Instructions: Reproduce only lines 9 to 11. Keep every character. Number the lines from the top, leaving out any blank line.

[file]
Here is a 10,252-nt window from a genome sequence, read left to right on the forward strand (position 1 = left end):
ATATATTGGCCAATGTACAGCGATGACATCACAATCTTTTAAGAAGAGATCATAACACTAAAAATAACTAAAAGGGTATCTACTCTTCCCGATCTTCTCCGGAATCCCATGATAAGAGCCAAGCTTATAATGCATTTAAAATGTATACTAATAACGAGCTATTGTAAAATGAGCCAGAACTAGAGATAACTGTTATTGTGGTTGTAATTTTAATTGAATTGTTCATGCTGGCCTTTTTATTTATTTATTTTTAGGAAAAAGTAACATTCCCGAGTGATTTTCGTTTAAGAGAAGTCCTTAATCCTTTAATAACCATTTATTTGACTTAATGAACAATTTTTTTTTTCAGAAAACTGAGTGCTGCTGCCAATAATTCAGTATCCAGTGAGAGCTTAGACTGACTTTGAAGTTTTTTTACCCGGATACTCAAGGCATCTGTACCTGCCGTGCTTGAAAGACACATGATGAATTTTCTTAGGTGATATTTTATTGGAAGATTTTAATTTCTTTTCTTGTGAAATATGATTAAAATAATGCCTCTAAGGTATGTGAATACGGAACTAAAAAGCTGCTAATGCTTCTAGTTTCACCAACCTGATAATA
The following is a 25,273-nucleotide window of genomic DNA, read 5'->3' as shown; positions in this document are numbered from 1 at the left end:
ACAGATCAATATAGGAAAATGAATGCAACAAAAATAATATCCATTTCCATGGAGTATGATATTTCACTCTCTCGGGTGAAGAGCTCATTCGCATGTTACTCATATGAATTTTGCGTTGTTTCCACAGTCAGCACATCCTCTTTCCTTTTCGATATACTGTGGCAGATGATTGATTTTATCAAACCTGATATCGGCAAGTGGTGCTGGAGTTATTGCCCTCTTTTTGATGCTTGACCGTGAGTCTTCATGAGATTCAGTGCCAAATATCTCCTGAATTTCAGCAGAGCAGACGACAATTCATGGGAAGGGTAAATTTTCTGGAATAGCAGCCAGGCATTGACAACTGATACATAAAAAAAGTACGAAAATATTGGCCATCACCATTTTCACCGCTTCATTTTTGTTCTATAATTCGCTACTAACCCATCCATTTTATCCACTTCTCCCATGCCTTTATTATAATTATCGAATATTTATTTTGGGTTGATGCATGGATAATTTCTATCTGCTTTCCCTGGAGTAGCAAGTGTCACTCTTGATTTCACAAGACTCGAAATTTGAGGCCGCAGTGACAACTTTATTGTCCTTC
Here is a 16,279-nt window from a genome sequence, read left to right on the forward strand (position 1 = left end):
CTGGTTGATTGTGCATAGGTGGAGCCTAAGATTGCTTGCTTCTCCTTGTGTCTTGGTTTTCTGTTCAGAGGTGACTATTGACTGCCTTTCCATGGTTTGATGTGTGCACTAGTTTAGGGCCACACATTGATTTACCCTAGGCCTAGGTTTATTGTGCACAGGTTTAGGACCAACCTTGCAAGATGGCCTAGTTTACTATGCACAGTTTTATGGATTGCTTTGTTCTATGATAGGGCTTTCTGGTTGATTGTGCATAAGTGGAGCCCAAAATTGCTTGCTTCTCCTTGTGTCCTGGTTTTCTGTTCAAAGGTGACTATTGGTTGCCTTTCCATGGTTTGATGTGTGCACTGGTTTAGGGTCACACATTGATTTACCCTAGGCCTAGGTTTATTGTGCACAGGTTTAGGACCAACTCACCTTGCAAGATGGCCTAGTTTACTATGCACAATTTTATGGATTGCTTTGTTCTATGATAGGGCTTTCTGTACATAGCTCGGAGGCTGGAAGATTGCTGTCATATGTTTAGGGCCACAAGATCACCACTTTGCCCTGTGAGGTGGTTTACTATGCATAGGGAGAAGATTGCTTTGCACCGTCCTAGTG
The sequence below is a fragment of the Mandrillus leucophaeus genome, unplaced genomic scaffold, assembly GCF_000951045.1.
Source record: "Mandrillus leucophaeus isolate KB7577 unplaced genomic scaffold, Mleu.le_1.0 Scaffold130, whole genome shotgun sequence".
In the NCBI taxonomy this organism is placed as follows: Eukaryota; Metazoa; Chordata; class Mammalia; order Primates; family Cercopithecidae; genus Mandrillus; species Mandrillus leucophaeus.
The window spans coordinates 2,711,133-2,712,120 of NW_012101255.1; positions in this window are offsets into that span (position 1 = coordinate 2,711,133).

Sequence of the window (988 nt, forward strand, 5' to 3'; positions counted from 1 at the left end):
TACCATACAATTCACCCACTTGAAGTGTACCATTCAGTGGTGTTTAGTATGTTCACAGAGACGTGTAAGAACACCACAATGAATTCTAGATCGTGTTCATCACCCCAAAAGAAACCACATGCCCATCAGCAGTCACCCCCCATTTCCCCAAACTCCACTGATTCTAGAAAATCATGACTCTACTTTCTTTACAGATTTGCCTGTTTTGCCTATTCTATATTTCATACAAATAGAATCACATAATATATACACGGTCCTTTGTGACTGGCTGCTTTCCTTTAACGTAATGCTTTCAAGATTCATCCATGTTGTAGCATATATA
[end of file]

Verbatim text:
In the NCBI taxonomy this organism is placed as follows: Eukaryota; Metazoa; Chordata; class Mammalia; order Primates; family Cercopithecidae; genus Mandrillus; species Mandrillus leucophaeus.
The window spans coordinates 2,711,133-2,712,120 of NW_012101255.1; positions in this window are offsets into that span (position 1 = coordinate 2,711,133).

Sequence of the window (988 nt, forward strand, 5' to 3'; positions counted from 1 at the left end):